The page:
by Arthur H. Gunther III
On an unexpectedly festive St. Patrick’s weekend that began in low spirits with three favorite draft beers out of stock at a village pub in my outer New York area, a mortal sin, my namesake hiked spirits when he ran 13th out of 3,500 in the Shamrock Marathon on Sunday. That was worth drinking to.
So is my mother, an Irish lass born on St. Patrick’s Day, the daughter of Mary Bonner and John Lyons, a longshoreman on the Brooklyn docks. Six years later Patricia would lose her mom, waking one morning to her lifeless being, a grandmother I never knew, gone at age 32.
Those days in the first quarter of the last century were not easy for many, and Mary and John had their troubles. They lost 10 of their 13 children, some to the worldwide flu pandemic, others to the raw dangers of at-home birth. Patricia survived and so did John, the first born, and William, the last. With their mother gone and a father unable or unwilling to care for them, all three were sent to orphanages.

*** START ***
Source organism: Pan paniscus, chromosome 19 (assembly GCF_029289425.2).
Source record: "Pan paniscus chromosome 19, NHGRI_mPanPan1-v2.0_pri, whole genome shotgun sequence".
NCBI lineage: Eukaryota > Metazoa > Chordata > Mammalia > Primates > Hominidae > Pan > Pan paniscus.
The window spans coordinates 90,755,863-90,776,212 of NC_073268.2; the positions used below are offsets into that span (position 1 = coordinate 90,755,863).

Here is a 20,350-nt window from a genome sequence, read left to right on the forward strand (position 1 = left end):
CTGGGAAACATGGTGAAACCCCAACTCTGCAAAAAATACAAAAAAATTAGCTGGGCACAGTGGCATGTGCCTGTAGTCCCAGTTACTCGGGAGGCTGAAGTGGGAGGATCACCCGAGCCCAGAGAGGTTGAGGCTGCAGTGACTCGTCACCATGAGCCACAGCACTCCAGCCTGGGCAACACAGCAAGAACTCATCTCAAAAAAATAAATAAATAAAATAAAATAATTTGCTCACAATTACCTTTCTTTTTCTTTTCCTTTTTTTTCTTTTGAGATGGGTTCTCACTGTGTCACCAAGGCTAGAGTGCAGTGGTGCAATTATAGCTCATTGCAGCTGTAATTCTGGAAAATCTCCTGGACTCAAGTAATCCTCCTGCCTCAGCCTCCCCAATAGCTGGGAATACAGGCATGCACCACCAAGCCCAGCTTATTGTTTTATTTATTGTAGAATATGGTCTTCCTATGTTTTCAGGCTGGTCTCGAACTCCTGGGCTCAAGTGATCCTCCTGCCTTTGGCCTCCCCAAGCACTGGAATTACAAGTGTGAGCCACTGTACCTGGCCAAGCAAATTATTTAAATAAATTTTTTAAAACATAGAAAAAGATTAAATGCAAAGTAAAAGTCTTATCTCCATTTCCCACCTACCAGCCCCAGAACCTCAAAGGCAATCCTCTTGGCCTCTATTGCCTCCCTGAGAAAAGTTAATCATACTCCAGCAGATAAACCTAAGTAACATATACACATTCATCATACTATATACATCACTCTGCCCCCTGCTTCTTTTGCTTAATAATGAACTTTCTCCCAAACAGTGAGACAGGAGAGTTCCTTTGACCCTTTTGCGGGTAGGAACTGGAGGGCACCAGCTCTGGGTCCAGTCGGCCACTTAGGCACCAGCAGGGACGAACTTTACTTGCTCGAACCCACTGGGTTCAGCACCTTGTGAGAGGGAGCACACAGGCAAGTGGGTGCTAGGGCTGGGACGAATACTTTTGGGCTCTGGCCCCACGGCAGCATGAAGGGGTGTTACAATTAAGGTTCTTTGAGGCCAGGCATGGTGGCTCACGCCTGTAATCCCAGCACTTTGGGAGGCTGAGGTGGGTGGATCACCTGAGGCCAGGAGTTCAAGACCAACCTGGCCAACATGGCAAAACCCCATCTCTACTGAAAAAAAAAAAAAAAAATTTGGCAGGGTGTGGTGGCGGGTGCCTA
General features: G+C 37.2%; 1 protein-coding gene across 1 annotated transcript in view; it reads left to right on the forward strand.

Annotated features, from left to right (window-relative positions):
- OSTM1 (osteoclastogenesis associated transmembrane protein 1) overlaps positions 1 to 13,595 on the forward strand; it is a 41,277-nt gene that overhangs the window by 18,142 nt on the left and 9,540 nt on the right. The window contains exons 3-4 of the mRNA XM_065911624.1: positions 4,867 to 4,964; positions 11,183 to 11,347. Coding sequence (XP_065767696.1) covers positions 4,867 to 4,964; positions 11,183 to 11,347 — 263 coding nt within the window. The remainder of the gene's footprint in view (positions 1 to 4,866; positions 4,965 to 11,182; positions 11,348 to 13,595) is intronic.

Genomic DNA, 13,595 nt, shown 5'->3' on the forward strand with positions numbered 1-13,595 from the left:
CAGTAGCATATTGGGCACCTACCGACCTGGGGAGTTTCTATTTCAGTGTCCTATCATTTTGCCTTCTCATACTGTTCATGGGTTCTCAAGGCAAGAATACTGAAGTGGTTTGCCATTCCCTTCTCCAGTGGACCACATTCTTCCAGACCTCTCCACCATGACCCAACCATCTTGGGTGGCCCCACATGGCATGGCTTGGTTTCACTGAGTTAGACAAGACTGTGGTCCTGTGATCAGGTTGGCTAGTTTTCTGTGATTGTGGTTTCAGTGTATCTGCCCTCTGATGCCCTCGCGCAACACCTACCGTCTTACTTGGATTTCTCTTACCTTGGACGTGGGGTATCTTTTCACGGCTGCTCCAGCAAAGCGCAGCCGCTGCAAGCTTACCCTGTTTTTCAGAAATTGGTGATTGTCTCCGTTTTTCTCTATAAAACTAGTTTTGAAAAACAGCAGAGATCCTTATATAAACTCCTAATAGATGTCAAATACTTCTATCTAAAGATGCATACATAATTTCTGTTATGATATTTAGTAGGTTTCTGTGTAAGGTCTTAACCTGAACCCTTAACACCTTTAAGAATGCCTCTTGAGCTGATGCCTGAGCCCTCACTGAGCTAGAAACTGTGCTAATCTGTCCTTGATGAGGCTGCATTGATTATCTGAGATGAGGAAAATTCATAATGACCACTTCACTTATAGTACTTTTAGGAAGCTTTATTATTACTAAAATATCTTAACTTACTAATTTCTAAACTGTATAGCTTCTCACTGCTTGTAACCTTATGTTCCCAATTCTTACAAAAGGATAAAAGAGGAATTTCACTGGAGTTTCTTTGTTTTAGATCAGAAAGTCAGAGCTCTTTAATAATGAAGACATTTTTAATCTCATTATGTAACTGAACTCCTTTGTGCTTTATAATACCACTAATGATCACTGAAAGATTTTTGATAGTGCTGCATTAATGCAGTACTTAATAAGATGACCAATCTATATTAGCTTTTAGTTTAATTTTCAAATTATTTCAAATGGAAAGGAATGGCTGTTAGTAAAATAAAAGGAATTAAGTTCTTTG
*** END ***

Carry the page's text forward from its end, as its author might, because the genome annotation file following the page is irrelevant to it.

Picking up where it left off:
None ever complained nor overly judged. My mother was as Irish as tea in her acceptance of misery and fate, of the dirge that is every Irish person’s accompaniment. Yet she never sang that song for her own two children, working hard for family and home and not looking back at the ghosts always chasing her. Her wit was inherited, to be sure, and she recalled enough of the old stories to pass on.
My own childhood was made festive enough on St. Patrick’s Day by the stories, the wearin’ o’ the green and the grand family birthday my father always arranged for Patricia. She had many more than Mary, until Alzheimer’s eased her from the ghosts but also from we, the living. A long, sad goodbye, that.
But this is St. Patrick’s Day, or it will soon be after this column’s posting, and so my mother’s birthday. Grand it was that her grandson Arthur 4th, in a run called the Shamrock no less, gave her a present in his fine win.
The writer is a retired newspaperman who can be reached at email@example.com. This essay may be reproduced.by